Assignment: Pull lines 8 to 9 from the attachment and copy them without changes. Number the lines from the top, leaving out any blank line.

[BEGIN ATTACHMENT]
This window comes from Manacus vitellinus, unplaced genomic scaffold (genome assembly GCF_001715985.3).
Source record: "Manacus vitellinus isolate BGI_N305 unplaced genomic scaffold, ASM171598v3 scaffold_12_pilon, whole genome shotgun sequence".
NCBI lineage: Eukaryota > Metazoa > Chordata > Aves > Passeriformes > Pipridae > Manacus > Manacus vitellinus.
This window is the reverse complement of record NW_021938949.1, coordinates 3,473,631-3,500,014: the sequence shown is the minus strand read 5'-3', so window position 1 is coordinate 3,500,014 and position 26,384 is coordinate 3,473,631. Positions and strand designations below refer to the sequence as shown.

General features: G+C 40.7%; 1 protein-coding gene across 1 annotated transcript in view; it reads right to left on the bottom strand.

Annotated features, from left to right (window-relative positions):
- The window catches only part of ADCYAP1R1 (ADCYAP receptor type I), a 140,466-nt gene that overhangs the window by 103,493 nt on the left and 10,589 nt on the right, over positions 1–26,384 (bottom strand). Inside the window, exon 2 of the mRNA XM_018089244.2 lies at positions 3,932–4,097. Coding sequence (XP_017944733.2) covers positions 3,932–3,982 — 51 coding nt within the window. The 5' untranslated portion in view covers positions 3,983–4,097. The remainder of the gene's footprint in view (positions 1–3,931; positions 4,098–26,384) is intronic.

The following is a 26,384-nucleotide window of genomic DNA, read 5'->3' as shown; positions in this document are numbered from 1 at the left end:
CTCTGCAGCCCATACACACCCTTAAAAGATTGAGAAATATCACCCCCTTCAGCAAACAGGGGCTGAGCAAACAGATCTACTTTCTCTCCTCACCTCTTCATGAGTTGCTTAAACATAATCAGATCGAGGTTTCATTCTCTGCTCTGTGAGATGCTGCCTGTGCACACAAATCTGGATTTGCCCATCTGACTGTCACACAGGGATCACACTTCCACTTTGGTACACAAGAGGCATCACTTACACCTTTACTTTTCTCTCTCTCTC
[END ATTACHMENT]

The following is a 26,384-nucleotide window of genomic DNA, read 5'->3' as shown; positions in this document are numbered from 1 at the left end:
CTCTGCAGCCCATACACACCCTTAAAAGATTGAGAAATATCACCCCCTTCAGCAAACAGGGGCTGAGCAAACAGATCTACTTTCTCTCCTCACCTCTTCATGAGTTGCTTAAACATAATCAGATCGAGGTTTCATTCTCTGCTCTGTGAGATGCTGCCTGTGCACACAAATCTGGATTTGCCCATCTGACTGTCACACAGGGATCACACTTCCACTTTGGTACACAAGAGGCATCACTTACACCTTTACTTTTCTCTCTCTCTC